AN EXPERIMENT: Love someone deeply and for a long time. End it, abruptly. Start fucking someone new. Be surprised—dismayed even—when your body follows a certain choreography as if automatically: a preprogrammed sequence, an anticipation of certain gestures, a procession of amenities customized for one person and perhaps not suited (or even pleasurable) to the new.
It seems terrible to think we are so rote, mechanized in those moments where we imagine a pliable, attentive body. We want to believe ourselves always capable of change; we want our art to be always running after the new. So much of what we call critique is about moving beyond habituation.
Though the collaborations between Simone Forti and Charlemagne Palestine are based in improvisation (that old signpost for instantaneous, sui generis creation) they must also be about a kind of lived knowledge, one fought for through endurance.
illummminnnatttionnnsssss!!!!!!! after all, is a kind of ritual. (The particular iteration I saw occurred last Sunday in a fourth-floor lobby gallery at the Museum of Modern Art.) And so perhaps there is another way to think about routine, not just as that from which we must be rescued. There is a thin line between modernist negation and industries of self-improvement.
As in many rites, it begins with a drink. Palestine dips a finger into the brown liquid and runs it around the rim of the glass, sounding it, sipping it, offering it to us, starting to drone. The noise emanates from only one side of his mouth (the other half still tightly pursed) as if the full thing unleashed would wreck us. It is sharp, abrasive, and mosquito-like, but as he continues it grows capacious. Amplifying in volume, the sound maintains its irritating knife-edge and yet somehow becomes comforting, widening into an embrace.
Forti is prone on the floor. Glacially, she begins to roll. Soon Palestine’s attention leaves us and he turns to her, circling hunched and predatory. By the time he gets to the baby grand piano—draped in his menagerie of stuffed animals and baroque schmatta—Forti is putting on her shoes. Now she paces: upright, brisk, determined.
This particular ritual has its roots in our favorite mythic wildness: Southern California of the early 1970s. The artists’ first improvisation sessions began in advance of a concert for the teacher Pandit Pran Nath, master of the Hindustani school of music Kirana gharana. Forti got stoned and they worked together, exploring a space they called The Temple.
It was a kind of offering, and perhaps that is the key to its reappearance at MoMA, fascinated as we now are with devotion. This messier side of the ’70s, the lawless experiments in living and earnest pursuit of higher planes has not always been easily registered. Sincerity is hard to swallow. Moreover, both artists retain the whiff of outsider-dom, adjacent but just exterior to Minimal music and Minimal (read: Judson) dance; in those worlds but not of them.
Pace Agnes de Mille, but the body lies. It betrays you. Its habits are marked by power, to be sure, inscribed within a set of inherited disciplines and techniques, but just as the body is the supreme site of control it is also stochastic, liable to excess and eclipse. So to watch Forti, now in her late seventies, is to watch a body in all its capacities, intelligences, and frailties, and a kind of fierceness in that. To have fidelity in the body, to follow it, to believe in its knowledge is not the same as taking its claims as apodictic. It is a kind of faith.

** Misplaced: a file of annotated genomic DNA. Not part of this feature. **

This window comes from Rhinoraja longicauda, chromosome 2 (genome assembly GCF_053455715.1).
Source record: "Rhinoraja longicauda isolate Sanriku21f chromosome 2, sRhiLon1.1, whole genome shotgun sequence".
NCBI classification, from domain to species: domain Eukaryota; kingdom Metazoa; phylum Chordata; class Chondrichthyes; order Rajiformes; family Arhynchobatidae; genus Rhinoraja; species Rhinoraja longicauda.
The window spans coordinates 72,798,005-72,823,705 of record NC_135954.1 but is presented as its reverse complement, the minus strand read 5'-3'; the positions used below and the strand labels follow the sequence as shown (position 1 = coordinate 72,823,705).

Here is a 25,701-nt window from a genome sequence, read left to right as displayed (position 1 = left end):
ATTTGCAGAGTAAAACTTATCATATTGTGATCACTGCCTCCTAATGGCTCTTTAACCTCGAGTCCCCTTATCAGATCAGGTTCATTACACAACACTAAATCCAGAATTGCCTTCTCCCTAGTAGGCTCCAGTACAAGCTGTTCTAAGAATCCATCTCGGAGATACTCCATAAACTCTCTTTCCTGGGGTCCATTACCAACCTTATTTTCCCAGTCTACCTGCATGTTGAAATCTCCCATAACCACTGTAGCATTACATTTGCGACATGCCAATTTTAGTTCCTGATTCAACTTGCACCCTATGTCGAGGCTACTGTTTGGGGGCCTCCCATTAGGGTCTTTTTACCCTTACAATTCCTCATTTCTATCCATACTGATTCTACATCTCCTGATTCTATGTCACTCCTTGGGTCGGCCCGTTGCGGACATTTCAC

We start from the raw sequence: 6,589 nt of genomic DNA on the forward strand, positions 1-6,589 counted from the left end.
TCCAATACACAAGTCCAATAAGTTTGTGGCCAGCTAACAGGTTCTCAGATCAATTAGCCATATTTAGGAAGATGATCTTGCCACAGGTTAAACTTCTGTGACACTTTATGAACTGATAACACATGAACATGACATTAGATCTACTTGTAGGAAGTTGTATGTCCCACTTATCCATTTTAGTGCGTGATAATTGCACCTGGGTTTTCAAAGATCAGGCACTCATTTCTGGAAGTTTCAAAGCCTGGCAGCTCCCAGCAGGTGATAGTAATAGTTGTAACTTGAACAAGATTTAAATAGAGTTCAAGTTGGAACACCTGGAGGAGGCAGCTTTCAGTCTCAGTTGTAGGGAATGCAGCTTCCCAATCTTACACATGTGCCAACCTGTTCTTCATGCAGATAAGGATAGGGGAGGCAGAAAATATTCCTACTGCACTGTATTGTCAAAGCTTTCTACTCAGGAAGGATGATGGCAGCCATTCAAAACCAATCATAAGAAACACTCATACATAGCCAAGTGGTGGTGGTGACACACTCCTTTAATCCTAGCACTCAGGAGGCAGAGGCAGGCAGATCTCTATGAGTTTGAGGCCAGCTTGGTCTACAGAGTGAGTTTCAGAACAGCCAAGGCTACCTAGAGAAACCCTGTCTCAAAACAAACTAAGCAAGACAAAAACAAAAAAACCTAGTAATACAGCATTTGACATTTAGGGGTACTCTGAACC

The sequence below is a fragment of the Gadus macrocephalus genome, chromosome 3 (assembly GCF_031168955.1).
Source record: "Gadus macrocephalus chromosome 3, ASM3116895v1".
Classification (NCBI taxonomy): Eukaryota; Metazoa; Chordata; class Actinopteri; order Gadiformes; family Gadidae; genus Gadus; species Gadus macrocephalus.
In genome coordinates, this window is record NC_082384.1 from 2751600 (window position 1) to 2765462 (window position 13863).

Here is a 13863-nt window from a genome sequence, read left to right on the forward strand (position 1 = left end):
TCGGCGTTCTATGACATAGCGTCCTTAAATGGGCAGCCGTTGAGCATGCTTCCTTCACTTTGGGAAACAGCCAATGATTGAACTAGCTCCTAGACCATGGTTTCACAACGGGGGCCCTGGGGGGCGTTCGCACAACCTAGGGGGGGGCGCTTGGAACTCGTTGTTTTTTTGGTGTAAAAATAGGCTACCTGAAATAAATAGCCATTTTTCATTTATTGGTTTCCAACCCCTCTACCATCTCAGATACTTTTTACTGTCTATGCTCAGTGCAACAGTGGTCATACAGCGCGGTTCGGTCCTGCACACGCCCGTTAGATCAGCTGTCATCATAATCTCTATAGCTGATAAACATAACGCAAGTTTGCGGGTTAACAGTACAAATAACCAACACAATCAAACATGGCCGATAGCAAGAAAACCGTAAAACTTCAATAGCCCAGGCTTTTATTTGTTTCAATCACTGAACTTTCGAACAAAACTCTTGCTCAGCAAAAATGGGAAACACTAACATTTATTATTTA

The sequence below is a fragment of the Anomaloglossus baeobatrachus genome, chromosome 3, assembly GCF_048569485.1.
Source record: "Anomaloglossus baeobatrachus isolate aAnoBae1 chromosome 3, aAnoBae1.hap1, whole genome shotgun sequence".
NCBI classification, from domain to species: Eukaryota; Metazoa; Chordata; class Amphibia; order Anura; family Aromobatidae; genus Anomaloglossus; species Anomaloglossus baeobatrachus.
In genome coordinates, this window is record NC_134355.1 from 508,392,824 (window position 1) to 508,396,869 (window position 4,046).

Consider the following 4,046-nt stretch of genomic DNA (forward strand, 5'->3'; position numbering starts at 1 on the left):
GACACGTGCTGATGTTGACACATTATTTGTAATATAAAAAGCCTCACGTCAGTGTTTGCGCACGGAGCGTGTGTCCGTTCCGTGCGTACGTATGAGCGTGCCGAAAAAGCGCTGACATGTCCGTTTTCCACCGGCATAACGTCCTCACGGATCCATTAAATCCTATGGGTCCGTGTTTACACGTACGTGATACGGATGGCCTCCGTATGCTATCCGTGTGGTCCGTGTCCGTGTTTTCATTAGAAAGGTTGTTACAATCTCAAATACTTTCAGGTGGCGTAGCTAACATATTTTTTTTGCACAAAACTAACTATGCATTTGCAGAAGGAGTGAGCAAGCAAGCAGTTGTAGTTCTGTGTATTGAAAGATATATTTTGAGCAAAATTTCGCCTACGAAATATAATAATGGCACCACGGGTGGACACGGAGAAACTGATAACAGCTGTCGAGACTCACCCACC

Palestine, after all, began as a carillonneur at Saint Thomas Church on Fifty-Third Street and Fifth Avenue, just shouting distance from MoMA. Less than a month ago, he packed listeners into a Brooklyn church (a place I imagine, like me, much of the audience had not entered in some time). And surely the museum—especially this one—has always been a place of worship. The difference now is what and how we worship.
The shoes come off, and Forti drags out two large sketchbooks. It is the stuff this building’s walls are made of, graphic marks done on the floor, but here without the promise of masculinist actualization. A heavy, audible sigh, and she crumples. Raising her torso abruptly, she announces, “the moon,” stretching the syllable into a coo. Half the audience follows the direction of her gaze.
Palestine is now at three electronic keyboards and the sounds escalate, denser and more thickly layered, gravelly and refracted. Forti is moving deep in plié, weighted by the aural saturation.
A few moments later, she instructs us more directly: “Turn and see the moon.” Nearly everyone complies. We look through the museum’s glass façade and toward something luminous. When was the last time you did that?
Forti begins to sing in what could be Italian. (The logics of dancer and musical accompaniment have no place here.) This is the kind of song your mother hummed while doing dishes, the kind you know without ever having learned. Palestine joins in, and arm-in-arm they stride, not quite harmonizing, yet somehow in sync. Their pace quickens and their voices mutate into a bawdy, rousing chorus, a bar song for closing time. To take us out, Palestine squeezes the bellies of two plush creatures, which make their own kind of tune.
Their process Forti attributes to Palestine’s way of letting the music develop only gradually. Drones, sustained tones, built up like the body’s mechanisms of intelligence: through duration, a refusal to let go, chronic and unrepentant.
Catherine Damman is a writer living in New York.
Simone Forti and Charlemagne Palestine’s illummminnnatttionnnsssss!!!!!!! was organized by Stuart Comer and Ana Janevski with Leora Morinis and ran April 13–14, 2014 at the Museum of Modern Art in New York.